NHL All Star Game: Let’s Talk Formatting

The format for the All Star contest has changed in recent years

Being a hockey town of the highest order, Tampa and the surrounding Tampa Bay area know all the beats of what Stompin’ Tom Connors called “the best game you can name.”

Games are 60 minutes, with two fifteen minute intermissions to space out the action.  Teams start out with five skaters and a goalie.  It’s simple, and once you’ve seen it it’s the game you always come to expect.

The NHL All Star Game is not a typical hockey game.  In reality, it’s a combination of three consecutive short games.  Those games are almost custom-built to show off fast skaters and accurate shooters.  The details:

-Each division gets their own All Star team.  The Lightning’s selected players, then, will all be playing for the Atlantic.

-Since each conference has two divisions, the “semi-finals” take place between the two divisions of each respective conference.  The Atlantic Division, ostensibly the host team, will play the Metropolitan Division.

-All three games take place over two ten minute halves, meaning these are the only hockey games with a halftime.  In the event of a tie at the end of the second half, the game will immediately go to a shootout.

-Rosters for each team are limited to eleven people, two of whom have to be goaltenders.

Tampa Bay’s representatives are head coach Jon Cooper, goaltender Andrei Vasilevskiy, and forwards Steven Stamkos and Nikita Kucherov.  Victor Hedman was also selected to the team, but will be unable to play due to injury.  The good news for Lightning fans is that he’ll be replaced by Brayden Point.  The Bolts’ four selections lead the league, and they’re the only team in the Atlantic that is sending more than one player to the game.

The NHL has perhaps the best pre-All Star event.  The NHL Skills Competition is one of the most exciting nights of the entire hockey year, with players being put through a speed-skating competition of sorts, a shooting competition, a goaltending display, and a puckhandling competition.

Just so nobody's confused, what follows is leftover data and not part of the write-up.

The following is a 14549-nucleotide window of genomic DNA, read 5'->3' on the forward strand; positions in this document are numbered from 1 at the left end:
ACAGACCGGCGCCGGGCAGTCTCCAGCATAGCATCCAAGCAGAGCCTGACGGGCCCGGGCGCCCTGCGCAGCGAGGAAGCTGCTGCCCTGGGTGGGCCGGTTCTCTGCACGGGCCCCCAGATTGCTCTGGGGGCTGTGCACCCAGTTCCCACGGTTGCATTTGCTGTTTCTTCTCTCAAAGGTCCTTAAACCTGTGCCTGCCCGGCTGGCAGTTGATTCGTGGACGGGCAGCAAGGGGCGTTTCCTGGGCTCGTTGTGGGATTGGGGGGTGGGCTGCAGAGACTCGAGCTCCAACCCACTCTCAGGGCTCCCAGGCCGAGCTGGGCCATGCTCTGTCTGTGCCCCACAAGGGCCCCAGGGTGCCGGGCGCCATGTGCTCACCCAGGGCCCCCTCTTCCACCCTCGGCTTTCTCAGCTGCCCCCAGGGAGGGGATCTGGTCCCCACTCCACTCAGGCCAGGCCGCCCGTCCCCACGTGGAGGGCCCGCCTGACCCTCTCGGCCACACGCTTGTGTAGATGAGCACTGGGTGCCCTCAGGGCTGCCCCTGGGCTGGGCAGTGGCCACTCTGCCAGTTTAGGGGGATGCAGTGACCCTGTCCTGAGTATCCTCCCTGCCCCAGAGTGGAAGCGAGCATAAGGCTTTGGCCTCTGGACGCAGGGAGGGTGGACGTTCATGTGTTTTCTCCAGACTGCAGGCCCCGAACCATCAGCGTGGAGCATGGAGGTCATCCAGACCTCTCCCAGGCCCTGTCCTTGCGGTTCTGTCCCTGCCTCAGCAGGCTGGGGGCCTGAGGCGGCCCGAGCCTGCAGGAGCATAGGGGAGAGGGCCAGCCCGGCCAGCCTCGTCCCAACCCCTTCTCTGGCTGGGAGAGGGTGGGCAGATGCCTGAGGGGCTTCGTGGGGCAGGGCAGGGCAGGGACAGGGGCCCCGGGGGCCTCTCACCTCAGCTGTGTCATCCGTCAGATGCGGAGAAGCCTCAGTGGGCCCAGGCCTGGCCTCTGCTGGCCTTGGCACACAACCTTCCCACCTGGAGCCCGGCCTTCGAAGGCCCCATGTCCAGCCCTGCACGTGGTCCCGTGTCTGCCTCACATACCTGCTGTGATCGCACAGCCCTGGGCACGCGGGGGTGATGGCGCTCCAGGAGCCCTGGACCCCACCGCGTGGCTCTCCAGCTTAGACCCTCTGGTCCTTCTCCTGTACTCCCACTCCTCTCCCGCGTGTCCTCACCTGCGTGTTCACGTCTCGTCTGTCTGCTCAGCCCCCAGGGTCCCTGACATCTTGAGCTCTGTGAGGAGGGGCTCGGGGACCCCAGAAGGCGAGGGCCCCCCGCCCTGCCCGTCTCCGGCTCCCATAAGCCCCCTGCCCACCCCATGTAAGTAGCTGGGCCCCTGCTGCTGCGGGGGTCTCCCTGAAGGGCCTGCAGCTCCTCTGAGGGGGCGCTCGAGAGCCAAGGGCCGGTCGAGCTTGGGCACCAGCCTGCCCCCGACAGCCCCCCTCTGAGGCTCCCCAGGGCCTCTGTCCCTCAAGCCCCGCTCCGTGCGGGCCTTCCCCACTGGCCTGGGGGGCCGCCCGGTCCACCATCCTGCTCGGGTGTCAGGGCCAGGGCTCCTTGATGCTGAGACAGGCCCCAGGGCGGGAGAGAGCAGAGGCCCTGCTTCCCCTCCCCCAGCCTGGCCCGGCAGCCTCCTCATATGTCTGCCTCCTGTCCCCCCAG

Granted, the Saturday night event is going to be complicated by how it happens to coincide with the Gasparilla parade.  Perhaps this adds a sort of fan event to the skills competition:  The synchronized downtown parking event, which will be a grueling display of finding a garage that has open spots and fitting one’s car into one of those open spots.

While there have been complaints about 3-on-3 hockey during the NHL’s new regular season overtime rules, and the shootout concept gets mixed reviews at absolute best, the refined format suits the All Star contest very well.

Never forget that All Star games are almost entirely exhibitions.  Outside of Major League Baseball, nothing of sporting significance short of bragging rights is ever at stake in these games.

This does not have to mean a watered-down version of the sport, but it often does.  All Star games will pretty much never be described as “chippy” affairs the way many hockey games are.  For the most part, forwards are on display in the NHL version of the game, and therefore moving to an offense-friendly format is likely the right move.  3-on-3 hockey means more room for flashy passing, more skating on display, more clear shooting lanes, and a quicker pace of action in general.  That is not to say defense is not welcome.  To this point in the three year history of the format, the most famous moment revolved around a traditional “enforcer” style defenseman making a star turn on the star stage.

For the Lightning players involved, this should give the opportunity to have a strong game.  Nikita Kucherov and Steven Stamkos especially should thrive with open space in front of them, the way they’ve proven adept at it throughout this season.  Given Kucherov’s scoring prowess, he would have to be among the MVP favorites coming in, much the way he’s already among the Hart Trophy favorites.

This is also a format that should make coach Jon Cooper look good, as it lends itself to a shoot-first style of fast-moving hockey.  Less defensive resistance will lead to more of the opportunities Cooper values most in his teams, real or All Star.

Tim Williams has been covering sports since his days as a student at Northeastern University covering events such as the Beanpot. In the thirteen years since, he has covered college hockey, the NFL, Major League Baseball, the PGA Tour, and the National Hockey League. A native of the Tampa Bay area, Tim has returned home after living much of his life in the northeast, including sixteen years in the Boston area. These days the Managing Editor of Sports Talk Florida can be found on Florida's golf courses when he's not working.